On 07 Nov 2004 16:28:04 +0100
Peter Simons <firstname.lastname@example.org> wrote: > Let me restate the problem in my own words. Anyone who has
> access to a Gentoo mirror can modify a crucial part of the
> build infrastructure to execute arbitrary code on my system
Just like anyone who has access to a KDE, GNU, kernel mirror or your ISPs
DNS or Proxy. > and Gentoo does, as of now, provide no way for me to
> recognize this has happened.
"Manifest"s can be found in each package directory. Problem is, they come
from the same source as the files they are supposed to verify. >
> You believe this is nothing more than FUD?
The problem is real, the way it was presented, including tone of language
and the "exploit" is spreading FUD. >
> This problem has nothing to do with trusted or untrusted
> code, it is about data integrity.
This is exactly the same, at least in security terminology. Trust depends
on a person's moral and his or her technical capabilities.
In a security context, you cannot trust your best friend if he or she
lacks the ability to protect the data in question. A good example for this
are PGP/GPG trust levels. In order to deserve trust, a person
needs moral integrity AND a good understanding of public key encryption.
One virtue alone is useless.
The same is true for an operator of a mirror or a software developer. >
> > (1) the server has not been compromised
> How do I very this?
Not at all. This is why you can *never* fully trust your source. You
cannot trust, that this mail was written by me. Even if I had signed it,
you'd still need to obtain my public key through a reliable channel. > Is there a list of SHA1 hashes of all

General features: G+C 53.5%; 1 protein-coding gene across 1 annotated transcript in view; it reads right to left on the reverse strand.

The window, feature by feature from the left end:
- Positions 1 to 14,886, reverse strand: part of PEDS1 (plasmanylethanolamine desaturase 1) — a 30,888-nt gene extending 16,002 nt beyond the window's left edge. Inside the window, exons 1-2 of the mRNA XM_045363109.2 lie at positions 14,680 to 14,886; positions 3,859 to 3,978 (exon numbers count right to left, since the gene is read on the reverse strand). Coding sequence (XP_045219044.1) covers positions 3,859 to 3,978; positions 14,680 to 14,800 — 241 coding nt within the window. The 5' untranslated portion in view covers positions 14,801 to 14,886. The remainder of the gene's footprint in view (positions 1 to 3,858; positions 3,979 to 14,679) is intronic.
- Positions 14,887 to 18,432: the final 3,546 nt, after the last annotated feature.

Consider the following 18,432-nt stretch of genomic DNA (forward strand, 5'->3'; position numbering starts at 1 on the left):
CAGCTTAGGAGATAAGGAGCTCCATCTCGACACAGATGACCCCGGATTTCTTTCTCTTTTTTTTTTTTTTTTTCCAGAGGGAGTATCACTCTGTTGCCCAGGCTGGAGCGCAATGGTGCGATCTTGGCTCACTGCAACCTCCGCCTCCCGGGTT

> files /usr/portage is supposed to contain?
There are MD5 hashes in the Manifest files. >
> How do I verify this? Are there plans to use a
> synchronization protocol that authenticates the peer to rule
> out man-in-the-middle attacks? This shouldn't really be a
> problem because rsync is readily available over SSH tunnels.
SSH is prone to man-in-the-middle attacks as well - unless you have
obtained the server's host key through a reliable channel. > > (3) the server operator is trustworthy
> > (4) the person that originally created the software is trustworthy
> > (5) the server operator's are sufficiently skilled to protect the
> > software(6) the person that originally created the software is
> > suffciently skilled
> > to protect it
> None of these points are relevant for the problem we are
> talking about. If Gentoo provides proper means of
> authenticating the data I receive from the mirror, I don't
> _need_ to trust the mirror's operator.
Only point (3) and (5) can be solved by signatures.
A signature ensures, that the data you received is identical to the data
that was signed. If the data was already compromised when it was
signed, you gain nothing except a wrong feeling of security.
That was exactly my point. Signing protects against certain attacks.
Namely compromised mirrors and malicious mirror operators. Nothing more. >